Hepatic copper concentration and copper distribution in the liver cells of newborn rats.(А) Copper is accumulated in the liver from embryonic stage development to 12thday of life. Ordinate axis: hepatic copper concentrations, μg/g wet weight (the means ± SD, n = 5); abscissa axis: age, days. (B) During accumulation copper is redistributed between subcellular compartments. Each dot represents the average from 3 experiments, in which the differences were not more than 10%. For each point, depending on the age of rats, 2–10 livers were combined to isolate subcellular fractions (nuclei–circle, mitochondria–rhomb, (endoplasmic reticulum + Golgi complex)–triangle, cytosol–rectangle). Ordinate axis: copper concentrations, μg/mg total protein; abscissa axis: age, days. (C) Gel-filtration distribution of copper in cytosol of the newborn (P9, red) and adult (P60, blue) rats. Cytosolic fraction was isolated from about 1 g liver tissue (a mixture of ∼350 mg of liver tissue from three rats) as described in Methods. Ordinate axis (left): copper (closed dots) or zinc (open dots) concentration, μg/L, Arrow shows eluted position of cytochrome C. Ordinate axis (right): optical density–D280 (dotted line) and D254 (dots). Abscissa axis: fraction number. Inset: WB with antibodies to ceruloplasmin (8% SDS-PAGE) and SOD activity (gel-test, 8% PAGE); the samples content 10 μl of the major copper fractions from peaks I, II, III, and IV of P9 cytosol.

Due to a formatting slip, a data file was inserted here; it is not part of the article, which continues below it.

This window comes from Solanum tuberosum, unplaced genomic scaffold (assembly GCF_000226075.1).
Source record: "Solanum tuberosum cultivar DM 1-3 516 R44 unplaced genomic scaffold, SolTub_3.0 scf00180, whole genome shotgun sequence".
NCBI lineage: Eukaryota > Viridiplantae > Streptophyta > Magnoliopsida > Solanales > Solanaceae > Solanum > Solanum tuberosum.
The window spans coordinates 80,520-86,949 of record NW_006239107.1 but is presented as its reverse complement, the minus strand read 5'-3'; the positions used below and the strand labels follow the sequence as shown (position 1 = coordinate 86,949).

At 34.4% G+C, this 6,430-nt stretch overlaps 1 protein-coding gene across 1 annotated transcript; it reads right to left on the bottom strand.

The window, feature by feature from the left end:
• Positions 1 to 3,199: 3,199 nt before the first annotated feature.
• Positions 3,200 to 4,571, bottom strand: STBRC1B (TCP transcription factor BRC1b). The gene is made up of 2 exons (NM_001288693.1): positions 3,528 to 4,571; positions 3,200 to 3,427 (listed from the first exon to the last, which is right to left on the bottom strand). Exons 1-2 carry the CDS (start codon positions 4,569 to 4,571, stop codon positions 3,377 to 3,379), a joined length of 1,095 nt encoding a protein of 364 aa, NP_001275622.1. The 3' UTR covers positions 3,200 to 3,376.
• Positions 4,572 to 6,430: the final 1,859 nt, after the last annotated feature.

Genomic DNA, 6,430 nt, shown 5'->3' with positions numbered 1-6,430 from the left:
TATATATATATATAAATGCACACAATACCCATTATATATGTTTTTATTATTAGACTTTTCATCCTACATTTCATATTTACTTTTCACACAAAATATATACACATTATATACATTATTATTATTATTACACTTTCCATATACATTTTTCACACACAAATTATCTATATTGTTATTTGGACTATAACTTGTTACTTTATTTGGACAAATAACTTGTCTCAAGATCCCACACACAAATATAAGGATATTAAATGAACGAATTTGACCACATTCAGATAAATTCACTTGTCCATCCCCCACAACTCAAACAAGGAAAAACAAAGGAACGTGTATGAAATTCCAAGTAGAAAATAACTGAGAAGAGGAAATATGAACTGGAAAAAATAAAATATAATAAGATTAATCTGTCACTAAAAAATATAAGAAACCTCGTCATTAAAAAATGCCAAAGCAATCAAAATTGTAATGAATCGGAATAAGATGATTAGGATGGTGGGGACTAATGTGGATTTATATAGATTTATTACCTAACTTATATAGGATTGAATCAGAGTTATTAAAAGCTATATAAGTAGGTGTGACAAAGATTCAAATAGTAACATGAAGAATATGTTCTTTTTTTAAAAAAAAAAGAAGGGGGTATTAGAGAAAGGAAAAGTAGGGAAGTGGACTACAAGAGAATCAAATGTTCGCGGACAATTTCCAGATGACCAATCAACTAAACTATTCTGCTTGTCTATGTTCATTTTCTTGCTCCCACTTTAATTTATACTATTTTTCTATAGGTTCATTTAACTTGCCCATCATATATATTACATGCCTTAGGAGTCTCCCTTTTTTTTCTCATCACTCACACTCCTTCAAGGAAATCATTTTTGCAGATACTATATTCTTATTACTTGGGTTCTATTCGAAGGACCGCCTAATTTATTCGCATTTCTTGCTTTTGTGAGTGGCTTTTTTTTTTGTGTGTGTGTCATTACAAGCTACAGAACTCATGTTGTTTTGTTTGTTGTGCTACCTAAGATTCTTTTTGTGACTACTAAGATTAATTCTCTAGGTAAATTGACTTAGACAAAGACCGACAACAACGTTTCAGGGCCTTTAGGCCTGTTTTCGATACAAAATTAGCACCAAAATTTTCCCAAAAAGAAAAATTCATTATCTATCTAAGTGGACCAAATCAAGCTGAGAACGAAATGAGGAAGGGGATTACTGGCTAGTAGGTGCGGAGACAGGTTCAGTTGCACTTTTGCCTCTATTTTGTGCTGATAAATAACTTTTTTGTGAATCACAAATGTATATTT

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Related In: Results  -  Collection

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getmorefigures.php?uid=PMC4608700&req=5

pone.0140797.g001: Hepatic copper concentration and copper distribution in the liver cells of newborn rats.(А) Copper is accumulated in the liver from embryonic stage development to 12thday of life. Ordinate axis: hepatic copper concentrations, μg/g wet weight (the means ± SD, n = 5); abscissa axis: age, days. (B) During accumulation copper is redistributed between subcellular compartments. Each dot represents the average from 3 experiments, in which the differences were not more than 10%. For each point, depending on the age of rats, 2–10 livers were combined to isolate subcellular fractions (nuclei–circle, mitochondria–rhomb, (endoplasmic reticulum + Golgi complex)–triangle, cytosol–rectangle). Ordinate axis: copper concentrations, μg/mg total protein; abscissa axis: age, days. (C) Gel-filtration distribution of copper in cytosol of the newborn (P9, red) and adult (P60, blue) rats. Cytosolic fraction was isolated from about 1 g liver tissue (a mixture of ∼350 mg of liver tissue from three rats) as described in Methods. Ordinate axis (left): copper (closed dots) or zinc (open dots) concentration, μg/L, Arrow shows eluted position of cytochrome C. Ordinate axis (right): optical density–D280 (dotted line) and D254 (dots). Abscissa axis: fraction number. Inset: WB with antibodies to ceruloplasmin (8% SDS-PAGE) and SOD activity (gel-test, 8% PAGE); the samples content 10 μl of the major copper fractions from peaks I, II, III, and IV of P9 cytosol.